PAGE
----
FOSHAN, CHINA - Long before there was a martial arts actor named Bruce Lee, there was a martial arts master called Ip Man. And without master Ip Man, there probably never would have been a martial arts actor named Bruce Lee.
While Lee may have popularized the martial arts known as Wing Chun with westerners through his many TV and movie roles before his untimely death in 1973, it was Ip Man who actually taught Lee the discipline.
Ip Man is held in great esteem by the citizens of this industrial Pearl River Delta city, which was the capital of martial arts in China until the Sino-Japanese War broke out in the 1930s. It was at that time that Ip Man, whose family and followers were persecuted by the Japanese, fled to neighbouring Hong Kong with his wife and son and set up a Wing Chun school, and eventually met a young Bruce Lee.
Ironically, Ip Man, thanks to the many recent films made about his life, has become more famous with today’s generation than Lee. And many of Ip Man’s admirers come to Foshan each year to visit his former home and the temple museum that honours his legacy. A movie trilogy called Ip Man, which starred famed Hong Kong actor Donny Yang, a Wing Chun expert himself, is one of the largest grossing box-office successes in Chinese movie history and it has a large following among western moviegoers, as well.
Left: Statue of Ip Man at his Foshan home. Centre: Apparatus he used to train. Right: New generation of followers.
After watching those movies and visiting the Bruce Lee memorial — a statue of the Hollywood icon in a Wing Chun pose — in Hong Kong, I get the urge to visit Foshan, a two hour drive from the former British colony.
“If you really want to appreciate the history of Bruce Lee, Ip Man and Wing Chun, then you have to go to the place where it all started,” a Hong Kong friend and martial arts fanatic tells me.
It was only after years of training with Ip Man that enabled Lee to move from Hong Kong to Hollywood where he pursued his brief but successful movie career.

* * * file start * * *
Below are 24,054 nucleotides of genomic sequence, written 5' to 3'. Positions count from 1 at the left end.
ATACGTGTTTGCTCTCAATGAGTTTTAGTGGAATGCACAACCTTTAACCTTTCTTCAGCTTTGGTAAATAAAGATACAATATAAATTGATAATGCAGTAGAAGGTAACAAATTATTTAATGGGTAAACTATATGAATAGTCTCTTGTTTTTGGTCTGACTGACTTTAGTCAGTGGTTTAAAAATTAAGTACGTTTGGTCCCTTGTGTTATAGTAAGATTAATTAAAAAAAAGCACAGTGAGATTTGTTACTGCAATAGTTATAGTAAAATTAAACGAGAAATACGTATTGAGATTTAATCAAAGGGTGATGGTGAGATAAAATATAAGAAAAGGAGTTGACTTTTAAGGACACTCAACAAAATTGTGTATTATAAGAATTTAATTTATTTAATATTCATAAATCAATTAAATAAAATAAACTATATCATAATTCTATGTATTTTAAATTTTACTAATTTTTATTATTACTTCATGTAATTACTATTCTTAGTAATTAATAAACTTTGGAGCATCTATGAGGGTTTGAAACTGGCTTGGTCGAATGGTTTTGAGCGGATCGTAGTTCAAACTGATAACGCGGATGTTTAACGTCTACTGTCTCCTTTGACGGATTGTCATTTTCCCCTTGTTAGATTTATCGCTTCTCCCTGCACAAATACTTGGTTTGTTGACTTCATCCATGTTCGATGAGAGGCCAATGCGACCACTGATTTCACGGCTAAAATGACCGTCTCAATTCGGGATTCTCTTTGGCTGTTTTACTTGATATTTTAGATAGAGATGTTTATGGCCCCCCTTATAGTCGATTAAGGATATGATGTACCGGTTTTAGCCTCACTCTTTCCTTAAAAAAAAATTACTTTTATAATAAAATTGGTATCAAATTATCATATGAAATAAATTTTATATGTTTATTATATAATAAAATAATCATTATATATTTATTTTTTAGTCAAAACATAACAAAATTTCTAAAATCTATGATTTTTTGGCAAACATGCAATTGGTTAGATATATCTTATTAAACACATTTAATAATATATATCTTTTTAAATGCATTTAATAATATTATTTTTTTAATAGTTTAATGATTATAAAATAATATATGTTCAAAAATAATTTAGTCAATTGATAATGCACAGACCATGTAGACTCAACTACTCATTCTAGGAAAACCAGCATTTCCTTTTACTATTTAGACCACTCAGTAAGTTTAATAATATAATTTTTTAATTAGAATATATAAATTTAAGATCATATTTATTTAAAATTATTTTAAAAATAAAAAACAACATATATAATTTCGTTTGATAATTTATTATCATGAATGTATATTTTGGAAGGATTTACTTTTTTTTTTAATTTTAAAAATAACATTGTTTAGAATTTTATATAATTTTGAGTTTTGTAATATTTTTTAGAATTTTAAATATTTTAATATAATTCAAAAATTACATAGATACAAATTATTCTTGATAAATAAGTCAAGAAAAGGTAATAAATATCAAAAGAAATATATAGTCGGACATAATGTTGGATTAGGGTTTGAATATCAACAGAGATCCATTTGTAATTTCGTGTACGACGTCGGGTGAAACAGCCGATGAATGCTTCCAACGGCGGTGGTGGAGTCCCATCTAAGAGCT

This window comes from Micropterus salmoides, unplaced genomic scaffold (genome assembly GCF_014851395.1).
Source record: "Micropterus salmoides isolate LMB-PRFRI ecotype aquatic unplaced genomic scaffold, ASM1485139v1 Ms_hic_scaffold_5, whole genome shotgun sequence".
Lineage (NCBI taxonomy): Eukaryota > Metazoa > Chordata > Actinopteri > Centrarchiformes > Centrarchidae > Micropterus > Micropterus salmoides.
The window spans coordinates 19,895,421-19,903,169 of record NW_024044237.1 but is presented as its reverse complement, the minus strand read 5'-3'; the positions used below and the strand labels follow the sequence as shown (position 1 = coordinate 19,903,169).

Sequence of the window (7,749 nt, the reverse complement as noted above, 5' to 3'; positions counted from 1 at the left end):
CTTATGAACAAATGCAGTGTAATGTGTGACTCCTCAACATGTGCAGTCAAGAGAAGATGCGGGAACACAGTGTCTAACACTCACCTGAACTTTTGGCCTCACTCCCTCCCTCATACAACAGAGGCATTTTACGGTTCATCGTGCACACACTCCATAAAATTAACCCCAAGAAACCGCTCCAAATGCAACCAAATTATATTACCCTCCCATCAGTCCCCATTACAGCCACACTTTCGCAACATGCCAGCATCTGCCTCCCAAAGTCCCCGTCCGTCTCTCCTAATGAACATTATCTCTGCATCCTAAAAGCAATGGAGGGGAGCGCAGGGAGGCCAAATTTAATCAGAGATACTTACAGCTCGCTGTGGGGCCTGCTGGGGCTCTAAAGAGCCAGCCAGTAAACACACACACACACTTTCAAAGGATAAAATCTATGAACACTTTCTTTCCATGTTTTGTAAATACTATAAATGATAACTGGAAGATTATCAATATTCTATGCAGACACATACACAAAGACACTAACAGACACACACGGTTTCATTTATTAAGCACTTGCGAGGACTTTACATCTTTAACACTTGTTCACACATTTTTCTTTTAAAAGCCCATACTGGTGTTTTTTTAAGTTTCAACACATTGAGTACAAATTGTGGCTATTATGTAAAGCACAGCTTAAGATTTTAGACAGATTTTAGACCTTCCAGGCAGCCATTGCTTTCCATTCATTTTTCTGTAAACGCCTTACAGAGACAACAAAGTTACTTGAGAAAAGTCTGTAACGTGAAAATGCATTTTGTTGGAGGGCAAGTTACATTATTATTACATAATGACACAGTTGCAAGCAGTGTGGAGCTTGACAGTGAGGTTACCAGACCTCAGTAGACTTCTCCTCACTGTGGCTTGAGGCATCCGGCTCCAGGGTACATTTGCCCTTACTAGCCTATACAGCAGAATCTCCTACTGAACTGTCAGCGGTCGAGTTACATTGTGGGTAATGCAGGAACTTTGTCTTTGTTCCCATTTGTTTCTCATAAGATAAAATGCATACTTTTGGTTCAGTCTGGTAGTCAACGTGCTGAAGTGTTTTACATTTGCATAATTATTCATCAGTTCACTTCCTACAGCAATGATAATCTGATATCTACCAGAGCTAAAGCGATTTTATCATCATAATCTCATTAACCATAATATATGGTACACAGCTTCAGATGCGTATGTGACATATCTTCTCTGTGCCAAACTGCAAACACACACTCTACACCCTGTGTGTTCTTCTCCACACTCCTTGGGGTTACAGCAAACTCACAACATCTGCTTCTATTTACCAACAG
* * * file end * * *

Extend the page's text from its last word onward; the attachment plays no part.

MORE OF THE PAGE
When I arrive in Foshan — its history dates back to the Ming Dynasty — I’m driven to the oldest part of the city, past open air markets filled with fresh fruit and vegetables grown on the fertile farms that surround this industrial giant, and arrive at a palatial home that looks like it was built for a high official.
“Ip Man lived here until the Japanese confiscated it and used it for themselves,” says my driver.
The brick home is lavish even by today’s standards and reinforces the notion that Ip Man, the first grandmaster of Wing Chun, was made very wealthy by the many disciples he taught.
The two-storey courtyard- style home showcases the type of rich furnishings that would have occupied the house when Ip Man and his family lived here, and the walls are covered with photographs of Ip Man and many of his famous graduates.
Left: Ip Man with Bruce Lee. Centre: Ip Man's home was palatial. Right: Many movies have been made about Ip man.
However, I can only find one photograph of Ip Man with Bruce Lee — a faded image of Lee wearing his trademark aviator sunglasses standing next to the slight Ip Man holds a place of honour in a reception room off the main entrance of the home.
The courtyard is filled with the apparatuses Ip Man used to train, including the famous “wooden man” dummy which he practiced on daily right up until the time of is death in 1972 at age 79.
“Let me take you to the Ancestral Temple where there is another museum dedicated to Ip Man,” says my driver.
The Ancestral Temple, a sprawling complex that dates back to the Song Dynasty (1078-1085), was ransacked towards the end of the Yuan Dynasty and rebuilt as it is today during the Ming Dynasty (1372).
One of the largest pavilions in the temple is devoted to Ip Man and the lineup to enter is long. While we wait, students of Wing Chun entertain the crowd with their skillful manoeuvres.
Above: Foshan's history goes back to China's earliest dynasties.
Once inside, we’re greeted by an almost god-like wall size portrait of Ip Man, who looks like he’s descending into Heaven. Young men and women are transfixed on the biographical information displayed throughout the museum and practice their Wing Chun moves on another “wooden man” that stands in the centre of the main room. Interestingly, there is no evidence here of Ip Man’s association with Bruce Lee.
“Few (mainland) Chinese know much about Bruce Lee but everyone knows who Ip Man was,” says my driver as we admire photographs of the grandmaster’s funeral — a state affair that attracted top Chinese government officials and some of Hong Kong’s best-known actors.
Ip Man may be dead but Wing Chun and his legacy live on in Foshan.